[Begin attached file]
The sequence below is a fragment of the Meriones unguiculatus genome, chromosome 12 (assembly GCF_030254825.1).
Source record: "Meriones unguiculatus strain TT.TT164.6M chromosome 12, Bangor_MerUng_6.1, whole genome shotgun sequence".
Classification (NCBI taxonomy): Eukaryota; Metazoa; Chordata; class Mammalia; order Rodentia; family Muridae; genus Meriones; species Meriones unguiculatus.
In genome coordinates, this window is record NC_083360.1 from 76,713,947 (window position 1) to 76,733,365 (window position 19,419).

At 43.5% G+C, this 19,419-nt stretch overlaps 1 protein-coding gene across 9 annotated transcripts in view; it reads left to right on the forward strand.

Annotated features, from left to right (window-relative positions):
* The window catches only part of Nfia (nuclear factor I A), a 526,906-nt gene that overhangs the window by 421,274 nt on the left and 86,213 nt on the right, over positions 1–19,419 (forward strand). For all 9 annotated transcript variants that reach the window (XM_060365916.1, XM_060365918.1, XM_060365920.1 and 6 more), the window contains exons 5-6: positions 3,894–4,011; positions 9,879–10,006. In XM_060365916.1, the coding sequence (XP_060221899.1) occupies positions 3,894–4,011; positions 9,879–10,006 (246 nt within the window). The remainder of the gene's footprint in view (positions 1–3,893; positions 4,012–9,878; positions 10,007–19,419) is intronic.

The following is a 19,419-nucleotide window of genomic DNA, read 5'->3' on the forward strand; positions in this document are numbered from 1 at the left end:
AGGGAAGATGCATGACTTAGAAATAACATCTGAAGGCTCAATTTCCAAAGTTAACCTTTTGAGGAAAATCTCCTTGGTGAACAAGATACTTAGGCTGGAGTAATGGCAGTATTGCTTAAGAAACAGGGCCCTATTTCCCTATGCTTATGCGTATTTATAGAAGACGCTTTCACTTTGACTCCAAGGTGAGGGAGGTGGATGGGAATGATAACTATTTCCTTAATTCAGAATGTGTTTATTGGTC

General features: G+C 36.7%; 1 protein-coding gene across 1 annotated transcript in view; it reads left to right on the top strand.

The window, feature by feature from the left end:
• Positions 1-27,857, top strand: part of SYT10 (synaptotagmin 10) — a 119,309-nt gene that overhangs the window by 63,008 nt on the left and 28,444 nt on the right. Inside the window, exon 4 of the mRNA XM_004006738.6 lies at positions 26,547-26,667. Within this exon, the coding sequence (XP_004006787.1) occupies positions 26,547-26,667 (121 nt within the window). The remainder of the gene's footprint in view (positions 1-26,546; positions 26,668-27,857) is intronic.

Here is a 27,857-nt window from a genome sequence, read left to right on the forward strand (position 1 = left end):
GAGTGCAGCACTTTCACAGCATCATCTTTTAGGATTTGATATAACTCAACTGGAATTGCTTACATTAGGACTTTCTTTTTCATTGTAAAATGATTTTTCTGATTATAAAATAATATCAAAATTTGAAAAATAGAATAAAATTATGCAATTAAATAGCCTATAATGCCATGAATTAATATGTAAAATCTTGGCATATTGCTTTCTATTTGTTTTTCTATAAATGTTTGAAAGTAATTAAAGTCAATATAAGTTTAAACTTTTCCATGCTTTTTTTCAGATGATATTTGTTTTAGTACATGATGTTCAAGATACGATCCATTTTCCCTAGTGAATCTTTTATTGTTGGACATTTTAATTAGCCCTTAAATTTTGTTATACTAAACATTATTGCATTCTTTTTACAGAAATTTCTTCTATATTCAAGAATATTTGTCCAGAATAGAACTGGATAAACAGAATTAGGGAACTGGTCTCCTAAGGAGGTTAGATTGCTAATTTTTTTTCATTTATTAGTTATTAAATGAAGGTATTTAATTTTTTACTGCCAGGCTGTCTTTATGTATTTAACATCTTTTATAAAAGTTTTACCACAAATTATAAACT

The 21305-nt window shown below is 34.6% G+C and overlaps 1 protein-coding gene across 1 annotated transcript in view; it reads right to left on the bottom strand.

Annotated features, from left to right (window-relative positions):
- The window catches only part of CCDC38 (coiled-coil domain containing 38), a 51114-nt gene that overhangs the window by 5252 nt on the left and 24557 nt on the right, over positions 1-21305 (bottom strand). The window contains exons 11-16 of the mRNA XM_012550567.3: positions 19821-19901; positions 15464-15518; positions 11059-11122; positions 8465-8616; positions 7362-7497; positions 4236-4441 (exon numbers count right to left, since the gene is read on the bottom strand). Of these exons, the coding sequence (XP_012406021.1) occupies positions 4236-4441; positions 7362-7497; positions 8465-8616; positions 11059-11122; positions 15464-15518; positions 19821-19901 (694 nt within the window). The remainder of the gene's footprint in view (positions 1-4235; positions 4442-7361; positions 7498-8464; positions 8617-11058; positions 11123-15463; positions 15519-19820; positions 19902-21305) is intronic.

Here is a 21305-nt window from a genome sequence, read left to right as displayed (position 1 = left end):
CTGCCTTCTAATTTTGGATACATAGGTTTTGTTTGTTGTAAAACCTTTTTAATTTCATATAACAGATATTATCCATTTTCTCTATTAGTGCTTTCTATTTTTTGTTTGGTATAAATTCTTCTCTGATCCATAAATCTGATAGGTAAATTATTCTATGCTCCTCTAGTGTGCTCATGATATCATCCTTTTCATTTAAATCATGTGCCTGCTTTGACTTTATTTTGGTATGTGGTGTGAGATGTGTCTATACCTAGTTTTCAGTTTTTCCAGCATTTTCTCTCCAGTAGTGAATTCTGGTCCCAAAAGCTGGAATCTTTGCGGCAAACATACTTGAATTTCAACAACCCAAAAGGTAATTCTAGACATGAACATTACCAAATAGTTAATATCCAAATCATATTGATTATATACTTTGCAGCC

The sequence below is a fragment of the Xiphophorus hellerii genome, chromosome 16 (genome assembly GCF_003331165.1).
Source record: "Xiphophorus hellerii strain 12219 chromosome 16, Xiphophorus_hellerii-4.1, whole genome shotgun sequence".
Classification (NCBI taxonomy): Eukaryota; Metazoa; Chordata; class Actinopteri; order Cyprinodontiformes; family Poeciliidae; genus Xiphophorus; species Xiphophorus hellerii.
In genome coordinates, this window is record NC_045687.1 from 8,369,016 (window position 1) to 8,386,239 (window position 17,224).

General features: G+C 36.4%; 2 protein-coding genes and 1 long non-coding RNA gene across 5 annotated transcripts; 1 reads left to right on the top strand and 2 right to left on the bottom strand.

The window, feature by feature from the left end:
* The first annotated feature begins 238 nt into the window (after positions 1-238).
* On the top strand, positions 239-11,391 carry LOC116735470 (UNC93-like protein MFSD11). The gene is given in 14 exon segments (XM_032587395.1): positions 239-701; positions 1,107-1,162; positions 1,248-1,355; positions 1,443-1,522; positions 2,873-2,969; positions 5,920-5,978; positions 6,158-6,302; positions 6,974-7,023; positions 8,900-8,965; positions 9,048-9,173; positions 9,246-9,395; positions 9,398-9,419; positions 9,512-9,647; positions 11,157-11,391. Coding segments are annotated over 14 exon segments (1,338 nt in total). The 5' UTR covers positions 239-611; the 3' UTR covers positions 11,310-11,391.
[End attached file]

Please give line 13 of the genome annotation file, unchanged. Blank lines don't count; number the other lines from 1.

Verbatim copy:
Here is a 27,857-nt window from a genome sequence, read left to right on the forward strand (position 1 = left end):